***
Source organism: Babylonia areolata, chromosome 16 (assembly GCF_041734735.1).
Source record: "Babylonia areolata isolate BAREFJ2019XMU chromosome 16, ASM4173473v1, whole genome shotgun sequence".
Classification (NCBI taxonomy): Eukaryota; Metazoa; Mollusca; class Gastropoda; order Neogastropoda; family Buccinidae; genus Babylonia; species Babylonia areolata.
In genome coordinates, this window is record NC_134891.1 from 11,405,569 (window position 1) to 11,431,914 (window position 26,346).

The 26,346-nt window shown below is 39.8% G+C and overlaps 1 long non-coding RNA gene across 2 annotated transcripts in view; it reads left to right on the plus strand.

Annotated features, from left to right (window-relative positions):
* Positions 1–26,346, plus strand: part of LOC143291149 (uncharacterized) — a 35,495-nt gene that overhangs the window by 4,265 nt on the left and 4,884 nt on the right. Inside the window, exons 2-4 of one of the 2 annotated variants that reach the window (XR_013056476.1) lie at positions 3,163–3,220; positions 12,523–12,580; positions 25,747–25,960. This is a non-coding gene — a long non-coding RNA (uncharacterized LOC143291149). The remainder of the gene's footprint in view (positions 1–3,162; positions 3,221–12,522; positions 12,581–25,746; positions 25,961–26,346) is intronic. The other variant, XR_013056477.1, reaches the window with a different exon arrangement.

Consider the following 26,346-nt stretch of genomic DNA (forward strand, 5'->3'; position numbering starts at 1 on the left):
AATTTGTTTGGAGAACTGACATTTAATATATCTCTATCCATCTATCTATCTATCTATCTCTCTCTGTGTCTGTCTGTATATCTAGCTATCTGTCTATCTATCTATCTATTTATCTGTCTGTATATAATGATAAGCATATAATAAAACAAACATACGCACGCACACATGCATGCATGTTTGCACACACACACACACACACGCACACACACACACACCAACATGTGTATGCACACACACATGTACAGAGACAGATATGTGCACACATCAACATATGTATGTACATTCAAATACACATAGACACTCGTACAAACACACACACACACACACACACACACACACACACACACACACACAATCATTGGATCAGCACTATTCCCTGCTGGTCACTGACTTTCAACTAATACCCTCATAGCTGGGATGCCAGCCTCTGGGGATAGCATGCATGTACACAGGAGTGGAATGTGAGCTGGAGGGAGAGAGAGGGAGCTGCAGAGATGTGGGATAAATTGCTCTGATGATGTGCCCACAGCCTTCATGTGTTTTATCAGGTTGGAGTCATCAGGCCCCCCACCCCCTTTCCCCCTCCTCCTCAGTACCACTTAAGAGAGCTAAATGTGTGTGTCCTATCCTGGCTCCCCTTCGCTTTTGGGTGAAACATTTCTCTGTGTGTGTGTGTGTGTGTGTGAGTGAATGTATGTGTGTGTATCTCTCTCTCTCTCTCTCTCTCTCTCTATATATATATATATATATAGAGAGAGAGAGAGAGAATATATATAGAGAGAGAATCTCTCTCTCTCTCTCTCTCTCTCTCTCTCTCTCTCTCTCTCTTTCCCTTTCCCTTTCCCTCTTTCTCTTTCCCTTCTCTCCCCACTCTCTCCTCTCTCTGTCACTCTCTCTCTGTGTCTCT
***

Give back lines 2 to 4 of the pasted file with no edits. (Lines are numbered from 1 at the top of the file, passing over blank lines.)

Source record: "Babylonia areolata isolate BAREFJ2019XMU chromosome 16, ASM4173473v1, whole genome shotgun sequence".
Classification (NCBI taxonomy): Eukaryota; Metazoa; Mollusca; class Gastropoda; order Neogastropoda; family Buccinidae; genus Babylonia; species Babylonia areolata.
In genome coordinates, this window is record NC_134891.1 from 11,405,569 (window position 1) to 11,431,914 (window position 26,346).